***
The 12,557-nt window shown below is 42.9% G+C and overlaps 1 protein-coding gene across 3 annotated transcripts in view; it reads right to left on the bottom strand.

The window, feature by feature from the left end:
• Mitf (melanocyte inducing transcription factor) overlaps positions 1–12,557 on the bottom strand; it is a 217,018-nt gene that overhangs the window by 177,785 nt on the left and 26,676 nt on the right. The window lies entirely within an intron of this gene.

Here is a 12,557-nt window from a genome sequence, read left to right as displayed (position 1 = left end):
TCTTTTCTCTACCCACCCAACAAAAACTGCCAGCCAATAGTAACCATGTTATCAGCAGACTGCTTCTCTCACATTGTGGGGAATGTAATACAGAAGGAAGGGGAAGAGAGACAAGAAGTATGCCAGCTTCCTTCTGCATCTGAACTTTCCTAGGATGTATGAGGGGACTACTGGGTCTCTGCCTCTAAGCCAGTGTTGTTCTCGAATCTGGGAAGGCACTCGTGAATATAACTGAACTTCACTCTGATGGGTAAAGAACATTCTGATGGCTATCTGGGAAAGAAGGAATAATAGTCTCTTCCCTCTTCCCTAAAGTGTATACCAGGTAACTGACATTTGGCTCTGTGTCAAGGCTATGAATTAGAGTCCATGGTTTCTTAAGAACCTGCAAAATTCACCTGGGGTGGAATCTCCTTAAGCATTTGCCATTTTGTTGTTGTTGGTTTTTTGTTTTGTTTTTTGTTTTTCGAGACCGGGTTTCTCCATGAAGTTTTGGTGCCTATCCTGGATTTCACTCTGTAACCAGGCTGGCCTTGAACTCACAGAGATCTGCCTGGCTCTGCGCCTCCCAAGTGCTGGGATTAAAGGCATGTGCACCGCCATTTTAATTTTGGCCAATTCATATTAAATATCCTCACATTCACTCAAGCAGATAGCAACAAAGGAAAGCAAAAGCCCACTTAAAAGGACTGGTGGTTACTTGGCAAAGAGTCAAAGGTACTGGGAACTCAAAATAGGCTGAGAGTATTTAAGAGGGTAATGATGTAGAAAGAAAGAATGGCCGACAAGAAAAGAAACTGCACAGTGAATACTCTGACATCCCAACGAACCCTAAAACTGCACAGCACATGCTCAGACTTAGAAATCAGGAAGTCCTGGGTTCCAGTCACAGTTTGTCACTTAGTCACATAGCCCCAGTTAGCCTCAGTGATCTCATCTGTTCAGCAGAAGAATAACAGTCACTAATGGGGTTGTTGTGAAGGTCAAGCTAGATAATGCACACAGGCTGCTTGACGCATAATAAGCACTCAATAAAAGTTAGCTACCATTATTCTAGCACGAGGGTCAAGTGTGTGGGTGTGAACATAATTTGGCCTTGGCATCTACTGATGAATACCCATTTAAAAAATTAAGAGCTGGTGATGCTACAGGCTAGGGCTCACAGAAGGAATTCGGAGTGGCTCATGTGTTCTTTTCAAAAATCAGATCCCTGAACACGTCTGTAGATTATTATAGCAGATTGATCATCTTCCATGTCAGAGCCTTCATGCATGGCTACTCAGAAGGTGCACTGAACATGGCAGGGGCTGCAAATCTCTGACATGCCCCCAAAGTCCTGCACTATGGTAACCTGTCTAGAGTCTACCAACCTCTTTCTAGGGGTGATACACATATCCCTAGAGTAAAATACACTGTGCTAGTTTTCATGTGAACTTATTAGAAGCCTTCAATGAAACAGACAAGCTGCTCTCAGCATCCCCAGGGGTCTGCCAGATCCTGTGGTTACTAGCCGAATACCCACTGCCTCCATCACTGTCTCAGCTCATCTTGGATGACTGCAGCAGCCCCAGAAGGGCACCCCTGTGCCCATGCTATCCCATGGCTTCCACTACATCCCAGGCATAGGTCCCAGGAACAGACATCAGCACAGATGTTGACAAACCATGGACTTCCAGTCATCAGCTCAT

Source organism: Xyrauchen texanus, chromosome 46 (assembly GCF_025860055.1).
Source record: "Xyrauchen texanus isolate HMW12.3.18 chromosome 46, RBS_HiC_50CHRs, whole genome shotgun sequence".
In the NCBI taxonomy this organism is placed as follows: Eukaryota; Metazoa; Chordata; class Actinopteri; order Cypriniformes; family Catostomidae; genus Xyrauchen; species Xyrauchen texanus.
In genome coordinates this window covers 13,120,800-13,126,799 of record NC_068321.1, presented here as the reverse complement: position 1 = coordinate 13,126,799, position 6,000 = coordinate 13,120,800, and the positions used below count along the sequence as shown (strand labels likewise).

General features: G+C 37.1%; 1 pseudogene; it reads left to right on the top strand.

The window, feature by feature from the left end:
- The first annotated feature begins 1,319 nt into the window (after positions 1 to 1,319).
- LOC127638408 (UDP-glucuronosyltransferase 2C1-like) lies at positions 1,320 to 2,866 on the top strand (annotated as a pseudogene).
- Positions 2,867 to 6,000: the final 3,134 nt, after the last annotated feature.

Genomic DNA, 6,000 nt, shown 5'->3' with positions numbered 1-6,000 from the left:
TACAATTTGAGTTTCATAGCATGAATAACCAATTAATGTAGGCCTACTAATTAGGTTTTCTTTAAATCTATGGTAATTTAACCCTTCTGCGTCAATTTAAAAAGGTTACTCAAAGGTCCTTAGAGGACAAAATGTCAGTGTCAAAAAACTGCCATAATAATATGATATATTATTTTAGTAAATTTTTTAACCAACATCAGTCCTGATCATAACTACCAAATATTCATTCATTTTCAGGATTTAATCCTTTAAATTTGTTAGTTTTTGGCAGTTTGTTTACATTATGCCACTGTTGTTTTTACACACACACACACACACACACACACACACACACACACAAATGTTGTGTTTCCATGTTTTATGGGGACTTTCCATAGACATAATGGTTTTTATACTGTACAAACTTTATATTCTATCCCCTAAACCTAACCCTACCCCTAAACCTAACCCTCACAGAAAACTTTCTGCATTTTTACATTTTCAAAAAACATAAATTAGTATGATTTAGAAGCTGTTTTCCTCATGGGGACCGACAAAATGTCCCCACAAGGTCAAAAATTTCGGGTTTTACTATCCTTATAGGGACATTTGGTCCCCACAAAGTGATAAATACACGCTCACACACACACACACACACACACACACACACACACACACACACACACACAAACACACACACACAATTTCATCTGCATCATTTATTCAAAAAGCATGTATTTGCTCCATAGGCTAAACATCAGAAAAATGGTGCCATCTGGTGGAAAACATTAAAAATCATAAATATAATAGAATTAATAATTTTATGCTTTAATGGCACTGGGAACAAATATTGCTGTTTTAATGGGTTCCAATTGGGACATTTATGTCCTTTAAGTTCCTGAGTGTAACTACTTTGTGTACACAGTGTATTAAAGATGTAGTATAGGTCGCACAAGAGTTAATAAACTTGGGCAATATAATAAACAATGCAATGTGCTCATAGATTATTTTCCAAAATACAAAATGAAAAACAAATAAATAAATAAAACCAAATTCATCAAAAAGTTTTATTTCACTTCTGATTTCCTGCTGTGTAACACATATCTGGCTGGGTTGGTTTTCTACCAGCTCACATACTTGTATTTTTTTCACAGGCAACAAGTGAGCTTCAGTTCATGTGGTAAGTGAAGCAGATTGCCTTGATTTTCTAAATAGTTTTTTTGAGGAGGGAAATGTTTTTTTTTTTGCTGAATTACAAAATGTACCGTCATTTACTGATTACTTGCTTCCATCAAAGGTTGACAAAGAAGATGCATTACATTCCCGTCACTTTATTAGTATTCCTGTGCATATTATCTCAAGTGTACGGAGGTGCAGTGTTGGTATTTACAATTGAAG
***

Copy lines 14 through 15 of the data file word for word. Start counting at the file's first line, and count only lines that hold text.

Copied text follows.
- Positions 2,867 to 6,000: the final 3,134 nt, after the last annotated feature.

Genomic DNA, 6,000 nt, shown 5'->3' with positions numbered 1-6,000 from the left: